Plenum-Rated Pipe and Duct Insulation Defined

How to Choose the Best Plenum-Rated Pipe and Duct Insulation

Plenum spaces in buildings are designed to discreetly house building systems such as HVAC equipment & return airflow, pipe runs, and digital cables. Although air plenums are typically out-of-sight, typically located above ceiling grids or in under-floor systems, mechanical design (i.e. plenum rated insulation) are critically important to ensure the safety of building occupants and the building itself.

Since air plenums house HVAC systems that require airflow, they present an oxygen-rich environment in which fire and smoke has the potential to spread through the plenum and into occupant spaces (through ductwork for example) risking life safety. It’s critical that building materials installed within building air plenums, such as plenum rated insulation, suppress and do not propagate flame spread and smoke development.

How Do You Identify Plenum Rated Insulation?

Most U.S. building codes reference the International Mechanical Code (IMC) which provides specific requirements for acceptable building components to be specified and installed in plenums. The 2018 IMC Section 602.2.1.8 “Pipe and duct insulation within plenums” specifies the following requirements:

“Pipe and duct insulation contained within plenums, including insulation adhesives, shall have a flame spread index of not more than 25 and a smoke-developed index of not more than 50 when tested in accordance with ASTM E84 or UL 723, using the specimen preparation and mounting procedures of ASTM E2231. Pipe and duct insulation shall not flame, glow, smolder or smoke when tested in accordance with ASTM C411 at the temperature to which they are exposed in service. The test temperature shall not fall below 250°F(121°C). Pipe and duct insulation shall be listed
and labeled.”

This is the most accurate definition of plenum rated insulation so let’s break this down. First and foremost, plenum rated insulation must pass ASTM E84 Standard Test Method for Surface Burning Characteristics of Building Materials or UL 723 Standard for Test for Surface Burning Characteristics of Building Materials. Essentially, ASTM E84 and UL 723 standards are identical in that they utilize the same test method. The flame spread index must be not more than 25, and the smoke developed index must not be more than 50. This is what is commonly referenced as “25/50” or “25/50-rated”.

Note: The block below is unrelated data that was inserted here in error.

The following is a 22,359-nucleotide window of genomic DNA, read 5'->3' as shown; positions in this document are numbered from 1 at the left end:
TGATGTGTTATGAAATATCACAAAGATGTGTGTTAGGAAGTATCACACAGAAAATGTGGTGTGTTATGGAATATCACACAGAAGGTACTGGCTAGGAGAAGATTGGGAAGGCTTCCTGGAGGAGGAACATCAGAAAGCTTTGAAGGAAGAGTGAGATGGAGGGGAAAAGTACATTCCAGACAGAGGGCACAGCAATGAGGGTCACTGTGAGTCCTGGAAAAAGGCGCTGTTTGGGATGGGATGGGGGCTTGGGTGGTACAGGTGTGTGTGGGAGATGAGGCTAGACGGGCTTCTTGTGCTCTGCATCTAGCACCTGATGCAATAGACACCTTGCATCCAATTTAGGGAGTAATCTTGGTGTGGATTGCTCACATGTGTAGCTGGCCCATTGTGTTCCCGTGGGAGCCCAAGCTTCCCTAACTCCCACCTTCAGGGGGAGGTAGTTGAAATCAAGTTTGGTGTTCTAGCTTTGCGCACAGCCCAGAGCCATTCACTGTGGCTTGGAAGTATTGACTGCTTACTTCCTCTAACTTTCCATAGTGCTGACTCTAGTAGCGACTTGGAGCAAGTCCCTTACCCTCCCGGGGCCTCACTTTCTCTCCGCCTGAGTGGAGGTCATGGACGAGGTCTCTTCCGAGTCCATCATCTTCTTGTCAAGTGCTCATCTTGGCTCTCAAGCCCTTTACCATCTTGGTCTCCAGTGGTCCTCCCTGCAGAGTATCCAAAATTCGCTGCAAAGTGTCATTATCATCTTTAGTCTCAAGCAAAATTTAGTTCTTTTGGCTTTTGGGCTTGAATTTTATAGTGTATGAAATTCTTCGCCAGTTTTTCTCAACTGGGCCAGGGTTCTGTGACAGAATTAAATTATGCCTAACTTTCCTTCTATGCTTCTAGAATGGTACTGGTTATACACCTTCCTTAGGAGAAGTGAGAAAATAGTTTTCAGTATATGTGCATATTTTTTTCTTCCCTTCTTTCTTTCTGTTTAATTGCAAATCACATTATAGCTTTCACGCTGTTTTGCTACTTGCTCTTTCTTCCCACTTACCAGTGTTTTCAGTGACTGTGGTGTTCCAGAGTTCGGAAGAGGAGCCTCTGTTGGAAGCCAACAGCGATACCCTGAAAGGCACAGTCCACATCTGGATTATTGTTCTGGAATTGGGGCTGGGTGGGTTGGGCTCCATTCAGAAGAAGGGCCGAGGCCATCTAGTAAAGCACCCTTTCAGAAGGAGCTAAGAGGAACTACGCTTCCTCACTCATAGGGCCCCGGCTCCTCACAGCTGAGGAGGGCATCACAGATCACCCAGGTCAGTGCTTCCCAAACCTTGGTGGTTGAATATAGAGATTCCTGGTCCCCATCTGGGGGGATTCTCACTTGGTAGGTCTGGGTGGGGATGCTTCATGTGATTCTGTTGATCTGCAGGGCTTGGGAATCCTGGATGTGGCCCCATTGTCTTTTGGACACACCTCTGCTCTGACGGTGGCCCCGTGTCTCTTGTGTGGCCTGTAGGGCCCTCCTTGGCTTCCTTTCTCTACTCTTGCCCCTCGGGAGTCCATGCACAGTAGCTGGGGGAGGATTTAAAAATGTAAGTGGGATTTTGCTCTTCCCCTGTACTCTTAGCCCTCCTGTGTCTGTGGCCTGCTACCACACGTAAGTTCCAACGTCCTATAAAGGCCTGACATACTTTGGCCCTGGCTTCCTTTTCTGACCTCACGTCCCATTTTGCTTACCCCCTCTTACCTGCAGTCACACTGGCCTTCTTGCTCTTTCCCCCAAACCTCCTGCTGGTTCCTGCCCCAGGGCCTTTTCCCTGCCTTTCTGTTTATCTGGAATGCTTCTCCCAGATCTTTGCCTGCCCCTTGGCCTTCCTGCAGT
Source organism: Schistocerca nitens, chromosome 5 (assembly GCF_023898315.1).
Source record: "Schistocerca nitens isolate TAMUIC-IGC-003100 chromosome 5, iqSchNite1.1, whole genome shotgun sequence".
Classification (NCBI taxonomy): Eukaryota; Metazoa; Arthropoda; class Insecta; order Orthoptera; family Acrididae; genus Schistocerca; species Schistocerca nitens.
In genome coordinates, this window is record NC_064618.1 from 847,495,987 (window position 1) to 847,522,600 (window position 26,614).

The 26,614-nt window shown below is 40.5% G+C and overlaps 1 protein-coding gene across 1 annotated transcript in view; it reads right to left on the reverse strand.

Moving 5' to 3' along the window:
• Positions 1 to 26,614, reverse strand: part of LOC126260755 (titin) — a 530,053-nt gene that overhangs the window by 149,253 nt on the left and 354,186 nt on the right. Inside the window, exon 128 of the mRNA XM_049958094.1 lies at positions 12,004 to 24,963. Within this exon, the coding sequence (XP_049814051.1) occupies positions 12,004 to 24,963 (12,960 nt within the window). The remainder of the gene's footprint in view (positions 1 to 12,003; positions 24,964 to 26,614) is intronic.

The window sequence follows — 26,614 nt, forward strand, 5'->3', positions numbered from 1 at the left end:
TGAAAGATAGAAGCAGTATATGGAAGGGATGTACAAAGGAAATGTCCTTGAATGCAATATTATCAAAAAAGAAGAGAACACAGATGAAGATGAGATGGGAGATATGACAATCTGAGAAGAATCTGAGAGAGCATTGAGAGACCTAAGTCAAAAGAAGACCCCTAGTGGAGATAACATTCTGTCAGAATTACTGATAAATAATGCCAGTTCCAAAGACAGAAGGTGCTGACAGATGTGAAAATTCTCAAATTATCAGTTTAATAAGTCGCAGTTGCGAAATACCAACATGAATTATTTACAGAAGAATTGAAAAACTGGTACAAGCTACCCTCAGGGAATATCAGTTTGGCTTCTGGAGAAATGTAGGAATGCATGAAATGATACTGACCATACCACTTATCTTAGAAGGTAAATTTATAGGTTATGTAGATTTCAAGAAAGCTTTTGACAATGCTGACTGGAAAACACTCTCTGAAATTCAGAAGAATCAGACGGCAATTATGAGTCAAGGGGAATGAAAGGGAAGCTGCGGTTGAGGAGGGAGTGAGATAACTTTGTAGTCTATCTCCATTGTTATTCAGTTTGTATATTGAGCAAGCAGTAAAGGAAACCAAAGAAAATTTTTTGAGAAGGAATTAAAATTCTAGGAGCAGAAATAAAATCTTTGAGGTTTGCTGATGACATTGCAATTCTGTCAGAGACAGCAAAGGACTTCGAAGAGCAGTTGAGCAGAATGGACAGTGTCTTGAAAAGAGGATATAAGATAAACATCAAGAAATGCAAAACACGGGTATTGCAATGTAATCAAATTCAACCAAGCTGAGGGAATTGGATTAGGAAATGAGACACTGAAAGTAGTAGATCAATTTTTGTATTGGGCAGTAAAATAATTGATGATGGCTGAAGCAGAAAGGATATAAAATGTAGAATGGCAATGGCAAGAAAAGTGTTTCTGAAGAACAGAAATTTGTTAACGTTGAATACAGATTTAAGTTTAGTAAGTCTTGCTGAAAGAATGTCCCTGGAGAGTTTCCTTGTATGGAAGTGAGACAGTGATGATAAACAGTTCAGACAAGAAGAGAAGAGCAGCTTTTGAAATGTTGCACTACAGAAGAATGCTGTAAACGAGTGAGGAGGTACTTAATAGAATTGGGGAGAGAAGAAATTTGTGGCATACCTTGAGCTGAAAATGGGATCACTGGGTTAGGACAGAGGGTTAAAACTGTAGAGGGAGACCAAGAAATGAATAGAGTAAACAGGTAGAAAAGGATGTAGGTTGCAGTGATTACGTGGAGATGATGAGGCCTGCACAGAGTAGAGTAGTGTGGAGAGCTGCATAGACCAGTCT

Secondly, plenum rated insulation shall not flame, glow, smolder or smoke when tested according to ASTM C411, and the continuous test temperature shall not fall below 250°F (121°C).

Finally, a more recent IMC requirement of plenum rated insulation is that it be “listed and labeled”. What does this mean? Listed means that the manufacturer’s plenum rated insulation is listed on a nationally-recognized test lab’s (NRTL) website under their “listing directory.” Labeled means that the manufacturer’s packaging references the nationally-recognized test lab’s logo. IMC’s listing & labeling requirements specify that the NTRL must perform “periodic” inspections of the manufacturer’s processes and products. Listing & labeling ensures that plenum rated insulation manufacturers consistently comply with the requirements over time as opposed to a single test report.

Aeroflex’s Aeroflex® brand of plenum rated insulation passes ASTM E84 25/50 up to 2” [50mm] thick. Aeroflex also is considered “self-extinguishing” per ASTM D635 Standard Test Method for Rate of Burning and/or Extent and Time of Burning of Plastics in a Horizontal Position. Since our EPDM formula has an upper continuous service temperature of 257°F (125°C), it meets ASTM C411.

Aeroflex plenum rated insulation will soon be listed on our nationally-recognized test agency’s website and labeled as required. Presently, all Aeroflex packaging references compliance with ASTM E84, and the trademark on our pre-formed pipe insulation does as well.

To learn more about Aeroflex USA plenum rated insulation solutions, please click here.